#define NGRADES 8  // or const int NGRADES = 8;
int grade[NGRADES];
// ... record the grades
printf("Your last grade was %d\n", grade[NGRADES - 1]);printf("Your second last grade was %d\n", grade[NGRADES - 2]); 

This coding style facilitates modifiability. If we change the size, we need to do so in only one place.


Each element has a unique index and holds a single value. Index numbering starts at 0 and extends to one less than the the number of elements in the array. To refer to a specific element, we write the array name followed by bracket notation around the element's index.


For example, to access the first element of grade, we write:


To display all elements of grade, we iterate:

for (i = 0; i < NGRADES; i++) {    printf("%d" , grade[i]);}

Check Array Bounds#

C compilers do not introduce code that checks whether an element's index is within the bounds of its array. It is our responsibility as programmers to ensure that our code does not include index values that point to elements outside the memory allocated for an array.


We can initialize an array when we define it in the same way that we initialize variables. We suffix the declaration with an assignment operator followed by the set of initial values. We enclose the values in the set within a pair of braces and separate them with commas. Initialization takes the form:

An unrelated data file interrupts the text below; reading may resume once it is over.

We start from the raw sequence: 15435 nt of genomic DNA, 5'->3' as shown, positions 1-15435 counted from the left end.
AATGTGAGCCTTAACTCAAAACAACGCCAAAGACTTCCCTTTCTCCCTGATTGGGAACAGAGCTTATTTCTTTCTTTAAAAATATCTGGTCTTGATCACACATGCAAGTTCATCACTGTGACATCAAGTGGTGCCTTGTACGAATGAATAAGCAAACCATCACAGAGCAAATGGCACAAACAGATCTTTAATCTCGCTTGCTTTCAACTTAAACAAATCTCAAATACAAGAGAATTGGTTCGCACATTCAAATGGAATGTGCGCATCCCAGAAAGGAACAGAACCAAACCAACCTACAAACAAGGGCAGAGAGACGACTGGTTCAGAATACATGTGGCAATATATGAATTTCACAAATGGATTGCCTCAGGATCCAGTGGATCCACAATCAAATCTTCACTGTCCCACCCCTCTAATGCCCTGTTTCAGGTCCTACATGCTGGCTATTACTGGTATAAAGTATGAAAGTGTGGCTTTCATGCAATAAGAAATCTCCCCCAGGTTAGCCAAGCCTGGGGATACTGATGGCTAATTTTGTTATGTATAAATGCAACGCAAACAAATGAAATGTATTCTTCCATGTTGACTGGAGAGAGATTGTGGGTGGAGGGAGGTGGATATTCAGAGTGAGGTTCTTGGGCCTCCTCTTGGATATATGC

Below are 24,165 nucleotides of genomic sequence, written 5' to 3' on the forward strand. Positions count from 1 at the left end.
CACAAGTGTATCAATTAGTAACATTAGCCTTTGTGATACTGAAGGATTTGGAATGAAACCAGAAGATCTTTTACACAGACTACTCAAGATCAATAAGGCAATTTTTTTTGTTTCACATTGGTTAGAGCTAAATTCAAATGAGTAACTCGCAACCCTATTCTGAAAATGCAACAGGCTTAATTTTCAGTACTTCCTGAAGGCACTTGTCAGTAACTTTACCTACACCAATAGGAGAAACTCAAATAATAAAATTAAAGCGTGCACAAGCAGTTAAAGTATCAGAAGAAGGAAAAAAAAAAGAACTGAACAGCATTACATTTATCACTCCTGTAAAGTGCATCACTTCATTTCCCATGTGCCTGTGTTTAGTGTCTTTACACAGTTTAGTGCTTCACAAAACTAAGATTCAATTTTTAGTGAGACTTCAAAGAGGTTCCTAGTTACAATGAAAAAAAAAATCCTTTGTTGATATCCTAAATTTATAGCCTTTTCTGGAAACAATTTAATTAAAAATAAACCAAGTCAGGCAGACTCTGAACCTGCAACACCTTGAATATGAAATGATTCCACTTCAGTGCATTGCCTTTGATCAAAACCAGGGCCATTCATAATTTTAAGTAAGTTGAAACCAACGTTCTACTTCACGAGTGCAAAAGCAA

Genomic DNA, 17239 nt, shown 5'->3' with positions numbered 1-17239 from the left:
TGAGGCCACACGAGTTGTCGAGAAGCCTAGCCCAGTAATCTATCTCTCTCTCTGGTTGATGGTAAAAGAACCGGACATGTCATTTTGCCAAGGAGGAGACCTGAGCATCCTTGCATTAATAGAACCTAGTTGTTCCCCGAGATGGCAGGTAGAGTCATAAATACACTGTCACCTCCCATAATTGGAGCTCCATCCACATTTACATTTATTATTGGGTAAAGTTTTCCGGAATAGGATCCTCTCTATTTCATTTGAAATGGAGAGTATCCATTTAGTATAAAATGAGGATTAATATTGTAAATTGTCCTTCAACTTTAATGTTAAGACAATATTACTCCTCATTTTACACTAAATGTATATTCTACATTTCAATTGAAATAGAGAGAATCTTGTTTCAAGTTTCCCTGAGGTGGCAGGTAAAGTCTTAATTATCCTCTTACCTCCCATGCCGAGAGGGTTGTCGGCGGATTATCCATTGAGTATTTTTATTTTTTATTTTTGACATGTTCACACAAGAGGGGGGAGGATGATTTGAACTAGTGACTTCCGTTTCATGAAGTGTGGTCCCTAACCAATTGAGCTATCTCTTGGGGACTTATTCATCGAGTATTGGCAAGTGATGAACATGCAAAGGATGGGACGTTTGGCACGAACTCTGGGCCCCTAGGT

type identifier[ size ] = { value, ... , value };

For example, to initialize grade, we write:

int grade[NGRADES] = {10,9,10,8,7,9,8,10};
Array Identifierint
Element Index01234567

If our initialization fills all elements in the array, C compilers infer the size of the array from the initization set and we do not need to specify the size between the brackets. We may simply write:

int grade[] = {10,9,10,8,7,9,8,10};

If we specify fewer initial values than the size of the array, C compilers fill the uninitialized elements with zero values:

int grade[NGRADES] = {0};

This will initializes all 8 elements of grade to zero.

Specifying a size that is less than the number of initial values generates a syntax error.

Parallel Arrays#

A convenient way to store tabular information is through two parallel arrays. One arrays holds the key, while the other hold values. The arrays are parallel because the elements at the same index hold data that are related to the same entity.